Well, never mind, let me quote in context then: ‘If a man lies with a man as one lies with a woman, both of them have committed a detestable act. They must be put to death.’ – Leviticus 18:22. I can hear some Christians formulating their argument: ‘but that’s from the Old Testament.’ Give me a moment, and I’ll provide another New Testament verse (beyond the Luke scripture already provided).

Plenty of fundamentalist Christians equate homosexuality with other sins, like murder, and they’ll tell you that sin is absolute. Murder doesn’t rank more more or less abominable than being gay. Well, if you believe Christianity is right, then you ought to subscribe fully and fundamentally to the above views, and Christians ought to hunt down homosexuals and hang them where they find them. Read Romans 1: 26-29 for a more detailed background on God’s associations with homosexuality. Being gay is described as shameful and evil, and the association between homosexuals and murderers is very clearly made here.

So Christians could feel entirely justified in calling homosexuals a scourge, an evil plague dragging humanity down. Some do, as we see, but then they run out of steam as they realize where that roads ends, which is the Dark Ages, and the Inquisition. People eventually burned witches willy nilly, and any other intolerables, merely on the suspicion of being evil. Evidence was useful, but not absolutely necessary (as the famous Jeanne d’Arc case demonstrates). And of course, this obsessional targeting of fellow human beings as ‘evil’ provided a great excuse to exact personal revenges and pursue personal and political ambitions (and still does) facilitating a rise to power and fortune, based on claiming (looting) the possessions and properties of someone else cleverly entrapped, accused and executed. There’s the modern war in Iraq described in figurative language.

People seem to be particularly susceptible to figurative language, as though the common sense meaning were temporarily suspended in favor of wish fulfillment.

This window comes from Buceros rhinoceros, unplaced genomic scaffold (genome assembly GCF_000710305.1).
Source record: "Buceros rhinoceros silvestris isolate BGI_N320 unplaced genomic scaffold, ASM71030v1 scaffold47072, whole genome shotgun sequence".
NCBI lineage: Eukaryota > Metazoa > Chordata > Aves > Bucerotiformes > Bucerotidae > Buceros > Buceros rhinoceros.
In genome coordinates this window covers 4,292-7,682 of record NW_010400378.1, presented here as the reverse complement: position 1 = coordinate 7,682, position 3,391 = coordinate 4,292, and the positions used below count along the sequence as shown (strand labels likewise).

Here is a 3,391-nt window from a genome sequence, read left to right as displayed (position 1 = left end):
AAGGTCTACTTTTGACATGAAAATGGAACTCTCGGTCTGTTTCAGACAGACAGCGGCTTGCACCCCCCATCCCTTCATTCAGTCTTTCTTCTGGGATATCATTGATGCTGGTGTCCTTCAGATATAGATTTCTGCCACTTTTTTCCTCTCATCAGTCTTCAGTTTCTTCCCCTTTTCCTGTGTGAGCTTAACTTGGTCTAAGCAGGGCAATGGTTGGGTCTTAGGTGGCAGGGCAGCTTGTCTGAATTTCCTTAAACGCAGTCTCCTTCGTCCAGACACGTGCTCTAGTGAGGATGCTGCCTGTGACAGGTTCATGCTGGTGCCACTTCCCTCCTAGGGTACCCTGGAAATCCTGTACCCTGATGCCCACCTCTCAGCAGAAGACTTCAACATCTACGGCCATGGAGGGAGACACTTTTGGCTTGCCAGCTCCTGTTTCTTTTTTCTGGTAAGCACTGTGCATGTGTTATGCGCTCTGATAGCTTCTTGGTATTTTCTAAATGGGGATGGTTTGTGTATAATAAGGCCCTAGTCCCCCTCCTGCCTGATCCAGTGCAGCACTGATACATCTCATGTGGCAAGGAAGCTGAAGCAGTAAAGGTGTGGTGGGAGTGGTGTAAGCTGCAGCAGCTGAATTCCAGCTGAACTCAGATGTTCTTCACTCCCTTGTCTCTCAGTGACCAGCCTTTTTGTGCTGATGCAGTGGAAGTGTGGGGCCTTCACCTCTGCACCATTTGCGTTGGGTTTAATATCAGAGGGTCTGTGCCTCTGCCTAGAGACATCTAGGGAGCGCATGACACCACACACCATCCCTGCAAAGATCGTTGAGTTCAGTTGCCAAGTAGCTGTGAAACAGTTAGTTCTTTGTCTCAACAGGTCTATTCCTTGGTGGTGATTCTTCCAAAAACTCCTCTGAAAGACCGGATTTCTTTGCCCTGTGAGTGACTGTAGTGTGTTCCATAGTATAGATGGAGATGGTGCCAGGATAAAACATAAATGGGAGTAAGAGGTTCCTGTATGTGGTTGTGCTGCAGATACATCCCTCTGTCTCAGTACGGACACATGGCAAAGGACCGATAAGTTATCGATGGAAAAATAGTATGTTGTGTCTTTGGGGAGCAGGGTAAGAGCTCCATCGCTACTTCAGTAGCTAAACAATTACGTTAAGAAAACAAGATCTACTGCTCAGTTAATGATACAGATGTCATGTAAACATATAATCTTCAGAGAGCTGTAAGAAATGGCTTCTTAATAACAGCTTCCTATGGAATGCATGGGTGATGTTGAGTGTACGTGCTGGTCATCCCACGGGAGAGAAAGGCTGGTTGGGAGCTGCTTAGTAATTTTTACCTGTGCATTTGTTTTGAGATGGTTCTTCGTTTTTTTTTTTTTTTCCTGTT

We can spend a lot of time describing, say, Saddam Hussein as evil, but you know, I found a poll on the internet where the majority of people did not feel that he deserved to be executed. I believe the US also lost momentum in their baying for blood when it came right down to it. Saddam was executed between Christmas Day and New year, and very few of the people who made living room speeches were even aware that it was happening, or cared. In the end he was allowed to be executed by the US controlled state of Iraq simply because of the brou ha ha leading up to his capture. Probably he might have made a half decent prison inmate who could have been used as a consultant on how to restart the state.

What people discovered when he was captured, and when he was killed, was that Saddam Hussein was just a person, a temperamental and haggard fellow who actually ran an exceptionally tight ship (compared to the current disorderly mess) but by employing some very nasty tactics. Most people in the world, Iraqi’s included, would – I’m guessing – probably choose him over the current carnage and unending bloodshed. Perhaps they wouldn’t, but the point is, common sense is the last thing people consider when presidents loudly shout the words ‘evil’ and ‘murderer’ over a microphone.

Christianity stripped of its figurative poetry really boils down to this: God killed his son, and put man eternally in his debt for this great sacrifice. We focus on the sacrifice, and the guilt, but forget the underlying psychology. Any parent today who killed their own child would be treated with utter scorn and severely punished by everyone, including the state and close family members, no matter what the claim to sacrifice was. The exception is if the parent happened to be an Eskimo, where killing of babies has been routine in the wild, when supplies were insufficient. In that case, the grisly deed was meant to insure survival of the tribe, but I doubt whether each child was elevated to the status of deity. There are more urgent and practical things to pursue in the icy wastes of the world, like finding food and staying alive.